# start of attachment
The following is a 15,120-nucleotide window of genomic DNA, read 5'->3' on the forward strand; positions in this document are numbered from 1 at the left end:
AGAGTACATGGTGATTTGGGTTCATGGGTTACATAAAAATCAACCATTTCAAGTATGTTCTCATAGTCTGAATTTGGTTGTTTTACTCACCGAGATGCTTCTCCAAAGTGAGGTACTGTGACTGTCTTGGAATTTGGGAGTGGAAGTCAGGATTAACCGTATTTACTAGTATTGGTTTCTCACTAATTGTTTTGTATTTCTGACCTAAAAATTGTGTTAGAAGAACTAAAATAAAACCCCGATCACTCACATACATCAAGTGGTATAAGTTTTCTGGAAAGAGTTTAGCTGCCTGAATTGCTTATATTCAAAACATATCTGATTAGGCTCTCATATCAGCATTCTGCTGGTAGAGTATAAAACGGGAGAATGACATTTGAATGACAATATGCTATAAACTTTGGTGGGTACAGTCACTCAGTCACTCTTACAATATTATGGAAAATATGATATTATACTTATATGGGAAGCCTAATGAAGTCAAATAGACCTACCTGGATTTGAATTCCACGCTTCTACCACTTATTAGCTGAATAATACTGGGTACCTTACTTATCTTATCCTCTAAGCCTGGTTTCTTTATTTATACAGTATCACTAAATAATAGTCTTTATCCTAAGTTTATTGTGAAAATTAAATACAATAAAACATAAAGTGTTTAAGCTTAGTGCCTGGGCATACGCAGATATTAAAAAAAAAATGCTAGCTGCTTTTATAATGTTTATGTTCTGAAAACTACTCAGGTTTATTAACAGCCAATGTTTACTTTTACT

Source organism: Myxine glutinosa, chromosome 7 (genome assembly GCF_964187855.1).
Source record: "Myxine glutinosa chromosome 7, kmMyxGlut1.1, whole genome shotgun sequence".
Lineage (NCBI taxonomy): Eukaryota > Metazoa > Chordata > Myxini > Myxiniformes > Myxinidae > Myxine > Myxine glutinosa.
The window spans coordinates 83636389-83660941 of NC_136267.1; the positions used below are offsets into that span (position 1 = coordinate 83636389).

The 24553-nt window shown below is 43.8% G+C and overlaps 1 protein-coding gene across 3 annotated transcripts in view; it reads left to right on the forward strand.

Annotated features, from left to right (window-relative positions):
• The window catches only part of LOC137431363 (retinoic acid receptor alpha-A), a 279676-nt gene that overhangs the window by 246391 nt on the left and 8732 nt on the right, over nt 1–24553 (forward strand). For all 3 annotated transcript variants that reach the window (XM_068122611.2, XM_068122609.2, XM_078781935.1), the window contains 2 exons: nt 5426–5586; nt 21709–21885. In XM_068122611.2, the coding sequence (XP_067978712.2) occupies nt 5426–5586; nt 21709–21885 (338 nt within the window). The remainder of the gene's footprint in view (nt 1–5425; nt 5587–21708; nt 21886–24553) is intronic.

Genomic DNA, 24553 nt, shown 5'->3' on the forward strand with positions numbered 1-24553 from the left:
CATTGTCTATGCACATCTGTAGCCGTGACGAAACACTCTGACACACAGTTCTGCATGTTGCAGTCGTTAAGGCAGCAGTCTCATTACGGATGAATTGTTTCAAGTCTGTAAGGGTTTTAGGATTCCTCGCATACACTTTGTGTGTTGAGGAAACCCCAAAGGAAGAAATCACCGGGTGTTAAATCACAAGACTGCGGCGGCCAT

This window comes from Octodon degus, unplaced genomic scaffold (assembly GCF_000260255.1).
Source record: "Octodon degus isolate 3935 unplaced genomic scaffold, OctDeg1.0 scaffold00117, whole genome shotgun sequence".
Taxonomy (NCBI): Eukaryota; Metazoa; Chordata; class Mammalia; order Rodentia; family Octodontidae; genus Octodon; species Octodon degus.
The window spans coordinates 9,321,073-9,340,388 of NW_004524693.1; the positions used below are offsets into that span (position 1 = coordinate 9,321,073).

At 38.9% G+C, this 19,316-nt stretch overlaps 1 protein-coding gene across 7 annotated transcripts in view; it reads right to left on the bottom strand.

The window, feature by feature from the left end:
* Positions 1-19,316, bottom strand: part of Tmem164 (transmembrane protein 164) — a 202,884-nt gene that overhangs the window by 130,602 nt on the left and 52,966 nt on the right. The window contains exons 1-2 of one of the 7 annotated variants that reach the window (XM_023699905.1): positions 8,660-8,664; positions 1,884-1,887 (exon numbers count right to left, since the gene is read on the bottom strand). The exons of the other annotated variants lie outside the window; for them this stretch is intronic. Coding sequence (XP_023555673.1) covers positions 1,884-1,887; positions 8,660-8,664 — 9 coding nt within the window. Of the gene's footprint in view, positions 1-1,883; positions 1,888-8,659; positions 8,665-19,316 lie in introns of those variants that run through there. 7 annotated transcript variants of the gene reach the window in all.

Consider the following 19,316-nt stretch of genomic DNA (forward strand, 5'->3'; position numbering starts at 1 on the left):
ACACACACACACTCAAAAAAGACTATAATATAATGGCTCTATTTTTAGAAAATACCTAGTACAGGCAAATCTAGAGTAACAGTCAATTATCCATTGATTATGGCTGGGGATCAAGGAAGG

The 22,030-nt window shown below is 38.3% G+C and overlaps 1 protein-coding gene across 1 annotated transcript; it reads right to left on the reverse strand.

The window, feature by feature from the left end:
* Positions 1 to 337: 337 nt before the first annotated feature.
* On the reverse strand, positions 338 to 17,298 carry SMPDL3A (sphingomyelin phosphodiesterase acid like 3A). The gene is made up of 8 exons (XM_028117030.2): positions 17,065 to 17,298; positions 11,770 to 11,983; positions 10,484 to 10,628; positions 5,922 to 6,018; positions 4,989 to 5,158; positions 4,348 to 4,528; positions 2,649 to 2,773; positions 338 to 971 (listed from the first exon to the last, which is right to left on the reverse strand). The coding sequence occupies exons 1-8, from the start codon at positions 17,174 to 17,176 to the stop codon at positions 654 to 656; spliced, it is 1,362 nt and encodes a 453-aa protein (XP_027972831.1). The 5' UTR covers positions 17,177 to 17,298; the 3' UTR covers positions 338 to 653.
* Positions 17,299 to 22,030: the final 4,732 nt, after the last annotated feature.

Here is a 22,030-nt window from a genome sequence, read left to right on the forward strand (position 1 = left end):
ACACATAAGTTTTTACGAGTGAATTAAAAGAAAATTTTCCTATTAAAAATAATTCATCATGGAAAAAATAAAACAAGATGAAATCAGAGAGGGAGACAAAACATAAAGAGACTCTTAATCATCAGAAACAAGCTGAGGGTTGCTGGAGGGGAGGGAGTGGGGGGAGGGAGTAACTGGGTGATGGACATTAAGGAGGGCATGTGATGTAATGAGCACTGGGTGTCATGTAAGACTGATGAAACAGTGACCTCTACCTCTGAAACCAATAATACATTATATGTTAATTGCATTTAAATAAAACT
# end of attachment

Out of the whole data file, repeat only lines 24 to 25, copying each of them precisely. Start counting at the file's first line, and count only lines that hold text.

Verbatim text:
* On the reverse strand, positions 338 to 17,298 carry SMPDL3A (sphingomyelin phosphodiesterase acid like 3A). The gene is made up of 8 exons (XM_028117030.2): positions 17,065 to 17,298; positions 11,770 to 11,983; positions 10,484 to 10,628; positions 5,922 to 6,018; positions 4,989 to 5,158; positions 4,348 to 4,528; positions 2,649 to 2,773; positions 338 to 971 (listed from the first exon to the last, which is right to left on the reverse strand). The coding sequence occupies exons 1-8, from the start codon at positions 17,174 to 17,176 to the stop codon at positions 654 to 656; spliced, it is 1,362 nt and encodes a 453-aa protein (XP_027972831.1). The 5' UTR covers positions 17,177 to 17,298; the 3' UTR covers positions 338 to 653.
* Positions 17,299 to 22,030: the final 4,732 nt, after the last annotated feature.